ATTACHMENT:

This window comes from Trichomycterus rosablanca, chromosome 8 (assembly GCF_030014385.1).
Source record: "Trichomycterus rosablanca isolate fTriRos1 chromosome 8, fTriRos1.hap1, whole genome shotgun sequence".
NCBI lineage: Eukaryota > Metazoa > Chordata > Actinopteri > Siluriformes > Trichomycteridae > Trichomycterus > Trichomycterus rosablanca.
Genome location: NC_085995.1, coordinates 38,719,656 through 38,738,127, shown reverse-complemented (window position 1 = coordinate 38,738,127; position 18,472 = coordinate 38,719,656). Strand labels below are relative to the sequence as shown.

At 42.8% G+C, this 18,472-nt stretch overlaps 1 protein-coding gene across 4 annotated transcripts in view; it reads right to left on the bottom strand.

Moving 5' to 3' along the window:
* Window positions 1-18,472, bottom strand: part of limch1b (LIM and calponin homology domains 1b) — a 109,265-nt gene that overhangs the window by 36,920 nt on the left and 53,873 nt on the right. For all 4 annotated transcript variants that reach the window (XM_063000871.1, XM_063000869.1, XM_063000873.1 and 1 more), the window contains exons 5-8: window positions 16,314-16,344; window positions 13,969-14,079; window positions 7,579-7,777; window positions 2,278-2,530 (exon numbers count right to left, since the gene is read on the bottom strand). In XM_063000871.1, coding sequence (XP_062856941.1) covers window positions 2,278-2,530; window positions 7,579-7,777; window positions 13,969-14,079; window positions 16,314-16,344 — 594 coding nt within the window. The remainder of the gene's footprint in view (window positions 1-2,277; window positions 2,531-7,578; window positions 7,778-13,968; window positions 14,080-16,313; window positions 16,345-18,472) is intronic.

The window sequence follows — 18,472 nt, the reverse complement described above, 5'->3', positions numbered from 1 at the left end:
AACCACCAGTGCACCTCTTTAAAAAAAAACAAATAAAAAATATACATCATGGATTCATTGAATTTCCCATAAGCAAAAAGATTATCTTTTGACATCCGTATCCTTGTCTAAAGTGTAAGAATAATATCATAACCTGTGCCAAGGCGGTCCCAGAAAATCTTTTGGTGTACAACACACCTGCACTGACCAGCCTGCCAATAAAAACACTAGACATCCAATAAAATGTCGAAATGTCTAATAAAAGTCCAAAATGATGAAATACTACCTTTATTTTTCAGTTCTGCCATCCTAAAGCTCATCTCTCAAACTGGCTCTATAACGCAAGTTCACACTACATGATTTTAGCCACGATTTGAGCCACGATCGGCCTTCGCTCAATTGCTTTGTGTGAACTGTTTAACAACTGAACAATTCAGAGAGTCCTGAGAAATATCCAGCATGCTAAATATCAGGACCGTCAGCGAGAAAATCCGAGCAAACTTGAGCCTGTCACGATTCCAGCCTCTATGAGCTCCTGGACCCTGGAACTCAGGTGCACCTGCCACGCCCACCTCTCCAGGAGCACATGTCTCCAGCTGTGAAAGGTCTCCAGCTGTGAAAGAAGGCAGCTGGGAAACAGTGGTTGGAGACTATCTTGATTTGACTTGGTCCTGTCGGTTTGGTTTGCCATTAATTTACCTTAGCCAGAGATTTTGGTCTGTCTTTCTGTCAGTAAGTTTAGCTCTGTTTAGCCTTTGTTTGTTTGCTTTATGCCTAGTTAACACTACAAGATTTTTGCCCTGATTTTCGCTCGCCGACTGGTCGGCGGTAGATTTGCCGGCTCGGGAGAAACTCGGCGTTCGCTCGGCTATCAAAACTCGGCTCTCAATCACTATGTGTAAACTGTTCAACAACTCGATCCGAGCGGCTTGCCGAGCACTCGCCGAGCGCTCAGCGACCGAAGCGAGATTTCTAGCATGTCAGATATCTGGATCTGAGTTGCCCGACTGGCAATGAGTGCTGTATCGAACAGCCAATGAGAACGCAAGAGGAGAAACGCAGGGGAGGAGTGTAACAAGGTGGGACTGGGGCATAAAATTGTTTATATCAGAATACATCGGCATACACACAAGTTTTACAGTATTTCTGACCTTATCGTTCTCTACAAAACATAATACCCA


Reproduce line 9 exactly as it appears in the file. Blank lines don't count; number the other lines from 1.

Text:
AACCACCAGTGCACCTCTTTAAAAAAAAACAAATAAAAAATATACATCATGGATTCATTGAATTTCCCATAAGCAAAAAGATTATCTTTTGACATCCGTATCCTTGTCTAAAGTGTAAGAATAATATCATAACCTGTGCCAAGGCGGTCCCAGAAAATCTTTTGGTGTACAACACACCTGCACTGACCAGCCTGCCAATAAAAACACTAGACATCCAATAAAATGTCGAAATGTCTAATAAAAGTCCAAAATGATGAAATACTACCTTTATTTTTCAGTTCTGCCATCCTAAAGCTCATCTCTCAAACTGGCTCTATAACGCAAGTTCACACTACATGATTTTAGCCACGATTTGAGCCACGATCGGCCTTCGCTCAATTGCTTTGTGTGAACTGTTTAACAACTGAACAATTCAGAGAGTCCTGAGAAATATCCAGCATGCTAAATATCAGGACCGTCAGCGAGAAAATCCGAGCAAACTTGAGCCTGTCACGATTCCAGCCTCTATGAGCTCCTGGACCCTGGAACTCAGGTGCACCTGCCACGCCCACCTCTCCAGGAGCACATGTCTCCAGCTGTGAAAGGTCTCCAGCTGTGAAAGAAGGCAGCTGGGAAACAGTGGTTGGAGACTATCTTGATTTGACTTGGTCCTGTCGGTTTGGTTTGCCATTAATTTACCTTAGCCAGAGATTTTGGTCTGTCTTTCTGTCAGTAAGTTTAGCTCTGTTTAGCCTTTGTTTGTTTGCTTTATGCCTAGTTAACACTACAAGATTTTTGCCCTGATTTTCGCTCGCCGACTGGTCGGCGGTAGATTTGCCGGCTCGGGAGAAACTCGGCGTTCGCTCGGCTATCAAAACTCGGCTCTCAATCACTATGTGTAAACTGTTCAACAACTCGATCCGAGCGGCTTGCCGAGCACTCGCCGAGCGCTCAGCGACCGAAGCGAGATTTCTAGCATGTCAGATATCTGGATCTGAGTTGCCCGACTGGCAATGAGTGCTGTATCGAACAGCCAATGAGAACGCAAGAGGAGAAACGCAGGGGAGGAGTGTAACAAGGTGGGACTGGGGCATAAAATTGTTTATATCAGAATACATCGGCATACACACAAGTTTTACAGTATTTCTGACCTTATCGTTCTCTACAAAACATAATACCCA